For the first time since the 1920s, 27 of the nation’s 51 cities outpaced their suburban counterparts in growth– a result of shifting attitudes about urban life and a housing downturn that has made moving more daunting. The changing urban attitudes go along with falling crime rates, growing cultural amenities, and fewer factories. Cities also provide the convenience of ‘walkability’ to shops, entertainment, transit, and even work. Even developers are picking up on this trend, putting more time into cultivating city dwellings than suburban homes. Some experts believe, however, that once the market recovers suburbs will be on top again.
For many vacation property landlords, daily upkeep and cost can be stressful: maintenance costs can eat up 70% of revenue, and huge mortgage payments on prime properties can take the rest. So is it worth it for vacation home owners to get into the business? According to a recent article by Zillow, the costs outweigh the benefits by a lot, especially in today’s down vacation market. Owning and maintaining even one property is very expensive and time consuming, from scheduling guests to advertising your property to being ready in emergencies. And for year-round vacation rentals, landlords need to be doing these things constantly– even when the economy is sputtering and vacationers are canceling. So while many believe that owning a vacation property allows for a more laid back, independent lifestyle, know this: it isn’t a vacation.
In the last 40 years, the city of Niagara Falls– once an industrial town– has lost half of its population. To tempt young grads into moving there, the city has become one of a few across the country to offer to pay of student loan debt. The City’s Urban Renewal Agency will sponsor up to 20 grads in its pilot program, paying them an extra $291 a month to live there: it’s an investment of $200,000 the city hopes will pay off big time. The move is strategic because student loan debt and the prices of higher education continues to soar. The average college graduate now has about $23,000 in debt. Across the country, other communities are adopting similar programs, and the Kansas City program has already received nearly 350 applications. Niagara Falls is hoping for similar, if not better, results, and also hopes that the famous Buffalo winters will not be off-putting.
The program is still in early development, but proponents hope that 2013 grads can be the first to test it. Developers are paying specific attention to Niagara University and NCCC grads. You can read more about the future of the plan here.
Where can you turn if you are later in life and on a seemingly lower, fixed income and faced with ever increasing housing costs? The Federal government’s Section 202 program administered by the Department of Housing and Urban Development (HUD) is designed to provide a rental subsidy for qualified people over the age of 62. There are literally thousands of apartments throughout the many towns of Erie and Niagara counties although ever increasing demand has resulted in significant waiting lists in many of the most desirable locations – some beyond a year in certain cases. It is quite prudent to be thinking ahead if you think this might be for you.
The Housing Act of 1959 established a methodology whereby non-profit organizations could apply to HUD for an “interest free capital advance” for construction of apartments serving the elderly. If the organization serves the senior population in this capacity at the specific site for 40 years, the loan does not need to be repaid. There have been several additions and modifications over the years to the basic format with additional funding streams for other needy populations such as the developmentally disabled, but the basic statute remains intact as written.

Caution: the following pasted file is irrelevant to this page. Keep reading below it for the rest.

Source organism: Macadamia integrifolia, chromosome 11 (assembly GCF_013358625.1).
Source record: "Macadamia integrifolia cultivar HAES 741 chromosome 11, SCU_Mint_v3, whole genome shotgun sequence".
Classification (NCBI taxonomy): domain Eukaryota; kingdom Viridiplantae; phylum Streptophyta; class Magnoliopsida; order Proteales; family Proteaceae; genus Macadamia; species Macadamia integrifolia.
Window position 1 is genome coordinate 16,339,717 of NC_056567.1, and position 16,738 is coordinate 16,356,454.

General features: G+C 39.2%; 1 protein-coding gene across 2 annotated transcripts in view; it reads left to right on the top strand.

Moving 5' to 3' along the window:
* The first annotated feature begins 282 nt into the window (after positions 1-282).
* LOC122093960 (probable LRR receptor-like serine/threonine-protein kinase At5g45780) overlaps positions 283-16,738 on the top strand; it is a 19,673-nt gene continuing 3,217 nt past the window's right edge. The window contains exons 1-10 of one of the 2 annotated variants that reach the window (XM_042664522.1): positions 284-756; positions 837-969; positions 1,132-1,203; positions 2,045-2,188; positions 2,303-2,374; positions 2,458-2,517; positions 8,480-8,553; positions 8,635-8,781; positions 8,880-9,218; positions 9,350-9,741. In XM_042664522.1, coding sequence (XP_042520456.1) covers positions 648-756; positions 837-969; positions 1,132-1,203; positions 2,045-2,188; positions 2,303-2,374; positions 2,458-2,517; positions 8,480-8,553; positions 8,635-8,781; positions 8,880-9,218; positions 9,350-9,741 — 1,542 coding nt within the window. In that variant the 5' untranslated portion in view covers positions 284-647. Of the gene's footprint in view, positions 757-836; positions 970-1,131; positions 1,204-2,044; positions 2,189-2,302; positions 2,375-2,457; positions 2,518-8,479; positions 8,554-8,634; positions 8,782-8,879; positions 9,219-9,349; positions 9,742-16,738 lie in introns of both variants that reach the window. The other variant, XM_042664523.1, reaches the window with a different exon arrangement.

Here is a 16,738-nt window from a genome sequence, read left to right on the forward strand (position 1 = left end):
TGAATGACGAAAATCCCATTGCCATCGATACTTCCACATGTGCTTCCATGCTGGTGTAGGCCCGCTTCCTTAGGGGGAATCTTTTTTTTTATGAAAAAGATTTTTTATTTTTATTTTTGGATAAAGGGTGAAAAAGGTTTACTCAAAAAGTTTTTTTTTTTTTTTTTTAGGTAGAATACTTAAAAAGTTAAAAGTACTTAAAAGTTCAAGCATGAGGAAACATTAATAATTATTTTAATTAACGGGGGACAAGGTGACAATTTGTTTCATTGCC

Qualifying income levels for participation in these programs is tied to the county’s median annual income. This measurement standard is the distinct data point created at which half of the population in a specified geographic area earns more and half earns less. For purposes of this program the qualifying amounts are based on both this income standard as well as family size. The income limit has evolved over the years and since 1981 this threshold has been set at 50% of a county’s median income. The actual numbers in Erie County: a single person must earn less than $23,150 annually in order to qualify; for couples, the amount is $26,450.
How much does one pay if accepted into senior subsidized housing? The total rental payment is limited to no more than 30% of an individual’s monthly adjusted gross income – both earned and unearned. For an online directory of all independent senior apartments sorted by town, visit www.erie.gov. You will find senior services by clicking the department tab and then go to independent senior housing. The apartments with the asteriks are subsidized. You can also call an outreach coordinator at your local community center for assistance or call Erie County Senior Services direct at 716-858-8526. All of these folks are extremely helpful and will gemoving the answers you need to make a good decision.
The Elmwood Village Association (EVA) announced its 2012 summer concert series earlier this week. Concerts run on Tuesday nights in July and August, beginning on July 3rd. All shows are free to the public and take place at Bidwell Parkway at Elmwood Avenue. Below is a list of concerts. More information about the artists can be found here.
July 3-The Shadows Motown & Soul Revue featuring Barbara St. Clair & Billy McEwen
July 10- The Skiffle Minstrels
July 17- Caitlin and The Moses Band
July 24-The Mick Hayes Band
July 31- The Outer Circle Orchestra
August 7- Neville Francis and The Riddim Posse
August 14- Kevin Doyle and Sol Y Sombra